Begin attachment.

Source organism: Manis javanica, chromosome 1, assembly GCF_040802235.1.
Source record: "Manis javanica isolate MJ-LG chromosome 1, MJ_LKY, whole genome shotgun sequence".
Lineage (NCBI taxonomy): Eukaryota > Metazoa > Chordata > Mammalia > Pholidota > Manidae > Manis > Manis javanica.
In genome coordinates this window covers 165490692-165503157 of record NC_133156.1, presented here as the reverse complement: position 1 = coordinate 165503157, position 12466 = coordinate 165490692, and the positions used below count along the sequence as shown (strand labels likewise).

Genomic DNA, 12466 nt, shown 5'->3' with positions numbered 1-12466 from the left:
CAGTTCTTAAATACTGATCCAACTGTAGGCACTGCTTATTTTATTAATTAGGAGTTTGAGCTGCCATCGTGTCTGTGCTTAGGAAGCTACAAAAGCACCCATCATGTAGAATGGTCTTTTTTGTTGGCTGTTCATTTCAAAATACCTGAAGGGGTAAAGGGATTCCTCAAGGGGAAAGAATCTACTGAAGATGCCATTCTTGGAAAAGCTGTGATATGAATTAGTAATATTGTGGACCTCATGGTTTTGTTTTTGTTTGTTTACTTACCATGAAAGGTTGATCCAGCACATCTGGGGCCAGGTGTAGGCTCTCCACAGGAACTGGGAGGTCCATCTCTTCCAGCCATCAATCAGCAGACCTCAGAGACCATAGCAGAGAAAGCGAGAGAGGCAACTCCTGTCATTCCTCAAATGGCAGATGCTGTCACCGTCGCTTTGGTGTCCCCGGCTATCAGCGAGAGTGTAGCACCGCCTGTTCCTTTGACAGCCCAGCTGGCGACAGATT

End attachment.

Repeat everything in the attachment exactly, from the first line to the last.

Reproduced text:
Source organism: Manis javanica, chromosome 1, assembly GCF_040802235.1.
Source record: "Manis javanica isolate MJ-LG chromosome 1, MJ_LKY, whole genome shotgun sequence".
Lineage (NCBI taxonomy): Eukaryota > Metazoa > Chordata > Mammalia > Pholidota > Manidae > Manis > Manis javanica.
In genome coordinates this window covers 165490692-165503157 of record NC_133156.1, presented here as the reverse complement: position 1 = coordinate 165503157, position 12466 = coordinate 165490692, and the positions used below count along the sequence as shown (strand labels likewise).

Genomic DNA, 12466 nt, shown 5'->3' with positions numbered 1-12466 from the left:
CAGTTCTTAAATACTGATCCAACTGTAGGCACTGCTTATTTTATTAATTAGGAGTTTGAGCTGCCATCGTGTCTGTGCTTAGGAAGCTACAAAAGCACCCATCATGTAGAATGGTCTTTTTTGTTGGCTGTTCATTTCAAAATACCTGAAGGGGTAAAGGGATTCCTCAAGGGGAAAGAATCTACTGAAGATGCCATTCTTGGAAAAGCTGTGATATGAATTAGTAATATTGTGGACCTCATGGTTTTGTTTTTGTTTGTTTACTTACCATGAAAGGTTGATCCAGCACATCTGGGGCCAGGTGTAGGCTCTCCACAGGAACTGGGAGGTCCATCTCTTCCAGCCATCAATCAGCAGACCTCAGAGACCATAGCAGAGAAAGCGAGAGAGGCAACTCCTGTCATTCCTCAAATGGCAGATGCTGTCACCGTCGCTTTGGTGTCCCCGGCTATCAGCGAGAGTGTAGCACCGCCTGTTCCTTTGACAGCCCAGCTGGCGACAGATT